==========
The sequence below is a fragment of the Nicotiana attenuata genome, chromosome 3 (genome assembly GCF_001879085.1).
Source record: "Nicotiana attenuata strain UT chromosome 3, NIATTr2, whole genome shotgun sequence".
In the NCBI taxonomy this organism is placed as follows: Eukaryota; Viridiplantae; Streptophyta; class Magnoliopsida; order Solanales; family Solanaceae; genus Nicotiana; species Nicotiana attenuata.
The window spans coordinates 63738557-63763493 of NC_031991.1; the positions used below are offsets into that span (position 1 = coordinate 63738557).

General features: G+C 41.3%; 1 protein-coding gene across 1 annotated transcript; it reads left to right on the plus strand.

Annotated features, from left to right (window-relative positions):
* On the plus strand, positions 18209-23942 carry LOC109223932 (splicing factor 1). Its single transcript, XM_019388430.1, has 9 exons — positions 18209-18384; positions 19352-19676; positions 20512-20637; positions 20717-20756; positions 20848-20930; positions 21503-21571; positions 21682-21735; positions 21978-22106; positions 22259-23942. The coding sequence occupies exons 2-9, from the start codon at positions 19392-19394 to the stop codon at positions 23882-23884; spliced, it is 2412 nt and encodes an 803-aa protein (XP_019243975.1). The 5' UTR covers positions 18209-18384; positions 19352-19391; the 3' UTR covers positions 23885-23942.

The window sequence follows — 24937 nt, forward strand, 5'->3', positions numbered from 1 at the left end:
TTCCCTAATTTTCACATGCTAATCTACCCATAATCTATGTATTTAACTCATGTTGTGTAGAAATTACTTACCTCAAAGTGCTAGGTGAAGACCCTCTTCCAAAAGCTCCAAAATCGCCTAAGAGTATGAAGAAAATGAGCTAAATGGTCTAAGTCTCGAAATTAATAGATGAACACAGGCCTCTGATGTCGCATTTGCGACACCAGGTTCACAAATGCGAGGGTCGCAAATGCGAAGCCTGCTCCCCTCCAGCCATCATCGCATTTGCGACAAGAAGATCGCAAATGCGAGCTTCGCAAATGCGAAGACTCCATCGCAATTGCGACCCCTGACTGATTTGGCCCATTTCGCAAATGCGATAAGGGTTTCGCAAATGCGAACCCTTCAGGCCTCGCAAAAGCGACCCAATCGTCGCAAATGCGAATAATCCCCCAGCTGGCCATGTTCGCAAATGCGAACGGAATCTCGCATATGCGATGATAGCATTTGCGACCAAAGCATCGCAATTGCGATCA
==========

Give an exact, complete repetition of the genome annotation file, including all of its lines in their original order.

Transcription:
The sequence below is a fragment of the Nicotiana attenuata genome, chromosome 3 (genome assembly GCF_001879085.1).
Source record: "Nicotiana attenuata strain UT chromosome 3, NIATTr2, whole genome shotgun sequence".
In the NCBI taxonomy this organism is placed as follows: Eukaryota; Viridiplantae; Streptophyta; class Magnoliopsida; order Solanales; family Solanaceae; genus Nicotiana; species Nicotiana attenuata.
The window spans coordinates 63738557-63763493 of NC_031991.1; the positions used below are offsets into that span (position 1 = coordinate 63738557).

General features: G+C 41.3%; 1 protein-coding gene across 1 annotated transcript; it reads left to right on the plus strand.

Annotated features, from left to right (window-relative positions):
* On the plus strand, positions 18209-23942 carry LOC109223932 (splicing factor 1). Its single transcript, XM_019388430.1, has 9 exons — positions 18209-18384; positions 19352-19676; positions 20512-20637; positions 20717-20756; positions 20848-20930; positions 21503-21571; positions 21682-21735; positions 21978-22106; positions 22259-23942. The coding sequence occupies exons 2-9, from the start codon at positions 19392-19394 to the stop codon at positions 23882-23884; spliced, it is 2412 nt and encodes an 803-aa protein (XP_019243975.1). The 5' UTR covers positions 18209-18384; positions 19352-19391; the 3' UTR covers positions 23885-23942.

The window sequence follows — 24937 nt, forward strand, 5'->3', positions numbered from 1 at the left end:
TTCCCTAATTTTCACATGCTAATCTACCCATAATCTATGTATTTAACTCATGTTGTGTAGAAATTACTTACCTCAAAGTGCTAGGTGAAGACCCTCTTCCAAAAGCTCCAAAATCGCCTAAGAGTATGAAGAAAATGAGCTAAATGGTCTAAGTCTCGAAATTAATAGATGAACACAGGCCTCTGATGTCGCATTTGCGACACCAGGTTCACAAATGCGAGGGTCGCAAATGCGAAGCCTGCTCCCCTCCAGCCATCATCGCATTTGCGACAAGAAGATCGCAAATGCGAGCTTCGCAAATGCGAAGACTCCATCGCAATTGCGACCCCTGACTGATTTGGCCCATTTCGCAAATGCGATAAGGGTTTCGCAAATGCGAACCCTTCAGGCCTCGCAAAAGCGACCCAATCGTCGCAAATGCGAATAATCCCCCAGCTGGCCATGTTCGCAAATGCGAACGGAATCTCGCATATGCGATGATAGCATTTGCGACCAAAGCATCGCAATTGCGATCA